By default, any time we use the repository to store an Input object whose constraint annotations are violated,we’ll get a ConstraintViolationException as this integration test demonstrates:

@ExtendWith(SpringExtension.class)@DataJpaTestclass ValidatingRepositoryTest { @Autowired private ValidatingRepository repository; @Autowired private EntityManager entityManager; @Test void whenInputIsInvalid_thenThrowsException() { Input input = invalidInput(); assertThrows(ConstraintViolationException.class, () -> { repository.save(input); entityManager.flush(); }); }}

You can find more details about testing Spring Data repositories inmy article about the @DataJpaTest annotation.

Note that Bean Validation is only triggered by Hibernate once the EntityManager is flushed. Hibernate flushesthes EntityManager automatically under certain circumstances, but in the case of our integration testwe have to do this by hand.

If for any reason we want to disable Bean Validation in our Spring Data repositories, we can set theSpring Boot property spring.jpa.properties.javax.persistence.validation.mode to none.

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A Custom Validator with Spring Boot

If the available constraint annotationsdo not suffice for our use cases, we might want to create one ourselves.

In the Input class from above, we used a regular expression to validate that a String is a valid IP address.However, the regular expression is not complete: it allows octets with values greater than 255 (i.e. “111.111.111.333”would be considered valid).

Let’s fix this by implementing a validator that implements this check in Java instead of with a regular expression (yes,I know that we could just use a more complex regular expression to achieve the same result,but we like to implement validations in Java, don’t we?).

First, we create the custom constraint annotation IpAddress:

@Target({ FIELD })@Retention(RUNTIME)@Constraint(validatedBy = IpAddressValidator.class)@Documentedpublic @interface IpAddress { String message() default "{IpAddress.invalid}"; Class<?>[] groups() default { }; Class<? extends Payload>[] payload() default { };}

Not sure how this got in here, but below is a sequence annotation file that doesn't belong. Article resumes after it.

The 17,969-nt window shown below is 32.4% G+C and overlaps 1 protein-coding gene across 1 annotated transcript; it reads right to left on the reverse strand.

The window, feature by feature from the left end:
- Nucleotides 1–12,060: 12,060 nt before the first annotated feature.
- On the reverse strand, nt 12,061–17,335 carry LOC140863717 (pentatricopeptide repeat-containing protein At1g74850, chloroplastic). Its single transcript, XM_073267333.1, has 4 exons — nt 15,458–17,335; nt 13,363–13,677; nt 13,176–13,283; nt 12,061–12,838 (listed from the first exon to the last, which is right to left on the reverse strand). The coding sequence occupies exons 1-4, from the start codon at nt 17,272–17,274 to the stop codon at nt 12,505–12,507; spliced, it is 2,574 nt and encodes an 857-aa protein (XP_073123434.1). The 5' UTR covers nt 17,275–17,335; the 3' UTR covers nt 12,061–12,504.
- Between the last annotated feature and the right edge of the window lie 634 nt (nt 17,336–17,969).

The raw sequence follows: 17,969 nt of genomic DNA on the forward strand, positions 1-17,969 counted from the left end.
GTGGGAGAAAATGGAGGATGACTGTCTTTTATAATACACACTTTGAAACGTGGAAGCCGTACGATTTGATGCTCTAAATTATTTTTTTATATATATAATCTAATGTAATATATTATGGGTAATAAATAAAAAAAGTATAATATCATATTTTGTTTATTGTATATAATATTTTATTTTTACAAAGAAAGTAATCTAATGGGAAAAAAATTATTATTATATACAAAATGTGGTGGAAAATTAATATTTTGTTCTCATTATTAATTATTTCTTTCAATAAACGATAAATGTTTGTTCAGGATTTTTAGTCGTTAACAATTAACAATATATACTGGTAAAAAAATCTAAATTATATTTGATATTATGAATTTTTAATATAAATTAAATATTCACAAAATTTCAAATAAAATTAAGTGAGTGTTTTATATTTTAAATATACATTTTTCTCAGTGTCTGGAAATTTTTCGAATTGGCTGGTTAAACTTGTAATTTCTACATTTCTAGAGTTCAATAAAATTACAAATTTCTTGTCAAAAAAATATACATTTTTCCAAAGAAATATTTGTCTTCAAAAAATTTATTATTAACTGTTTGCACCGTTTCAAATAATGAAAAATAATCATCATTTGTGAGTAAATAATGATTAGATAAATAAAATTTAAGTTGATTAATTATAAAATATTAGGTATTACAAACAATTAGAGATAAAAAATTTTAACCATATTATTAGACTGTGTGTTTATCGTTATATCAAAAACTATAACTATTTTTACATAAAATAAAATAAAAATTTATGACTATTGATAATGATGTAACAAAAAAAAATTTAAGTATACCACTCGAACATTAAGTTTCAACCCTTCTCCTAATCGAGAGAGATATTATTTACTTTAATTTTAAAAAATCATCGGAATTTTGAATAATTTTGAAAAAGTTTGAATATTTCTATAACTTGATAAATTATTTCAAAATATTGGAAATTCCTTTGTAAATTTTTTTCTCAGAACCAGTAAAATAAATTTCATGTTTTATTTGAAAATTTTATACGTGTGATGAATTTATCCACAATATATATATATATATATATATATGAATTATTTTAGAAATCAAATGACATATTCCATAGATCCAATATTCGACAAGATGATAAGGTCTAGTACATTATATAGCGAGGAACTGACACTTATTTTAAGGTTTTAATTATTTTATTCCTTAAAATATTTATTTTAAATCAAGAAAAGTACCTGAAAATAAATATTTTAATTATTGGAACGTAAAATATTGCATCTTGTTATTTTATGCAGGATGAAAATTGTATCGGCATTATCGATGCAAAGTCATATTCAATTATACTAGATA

A custom constraint annotation needs all of the following:

  • the parameter message, pointing to a property key in ValidationMessages.properties, which is usedto resolve a message in case of violation,
  • the parameter groups, allowing to define under which circumstances this validation is to be triggered(we’re going to talk about validation groups later),
  • the parameter payload, allowing to define a payload to be passed with this validation (since this isa rarely used feature, we’ll not cover it in this tutorial), and
  • a @Constraint annotation pointing to an implementation of the ConstraintValidator interface.

The validator implementation looks like this:

class IpAddressValidator implements ConstraintValidator<IpAddress, String> { @Override public boolean isValid(String value, ConstraintValidatorContext context) { Pattern pattern = Pattern.compile("^([0-9]{1,3})\\.([0-9]{1,3})\\.([0-9]{1,3})\\.([0-9]{1,3})$"); Matcher matcher = pattern.matcher(value); try { if (!matcher.matches()) { return false; } else { for (int i = 1; i <= 4; i++) { int octet = Integer.valueOf(matcher.group(i)); if (octet > 255) { return false; } } return true; } } catch (Exception e) { return false; } }}

We can now use the @IpAddress annotation just like any other constraint annotation:

class InputWithCustomValidator { @IpAddress private String ipAddress; // ...}

Validating Programmatically

There may be cases when we want to invoke validation programmatically instead of relying on Spring’s built-inBean Validation support. In this case, we can use the Bean Validation API directly.

We create a Validator by hand and invoke it to trigger a validation:

class ProgrammaticallyValidatingService { void validateInput(Input input) { ValidatorFactory factory = Validation.buildDefaultValidatorFactory(); Validator validator = factory.getValidator(); Set<ConstraintViolation<Input>> violations = validator.validate(input); if (!violations.isEmpty()) { throw new ConstraintViolationException(violations); } } }

This requires no Spring support whatsoever.

However, Spring Boot provides us with a pre-configured Validator instance. We can inject thisinstance into our service and use this instance instead of creating one by hand:

@Serviceclass ProgrammaticallyValidatingService { private Validator validator; ProgrammaticallyValidatingService(Validator validator) { this.validator = validator; } void validateInputWithInjectedValidator(Input input) { Set<ConstraintViolation<Input>> violations = validator.validate(input); if (!violations.isEmpty()) { throw new ConstraintViolationException(violations); } }}

When this service is instantiated by Spring, it will automatically have a Validator instance injected into theconstructor.

The following unit test proves that both methods above work as expected:

@ExtendWith(SpringExtension.class)@SpringBootTestclass ProgrammaticallyValidatingServiceTest { @Autowired private ProgrammaticallyValidatingService service; @Test void whenInputIsInvalid_thenThrowsException(){ Input input = invalidInput(); assertThrows(ConstraintViolationException.class, () -> { service.validateInput(input); }); } @Test void givenInjectedValidator_whenInputIsInvalid_thenThrowsException(){ Input input = invalidInput(); assertThrows(ConstraintViolationException.class, () -> { service.validateInputWithInjectedValidator(input); }); }}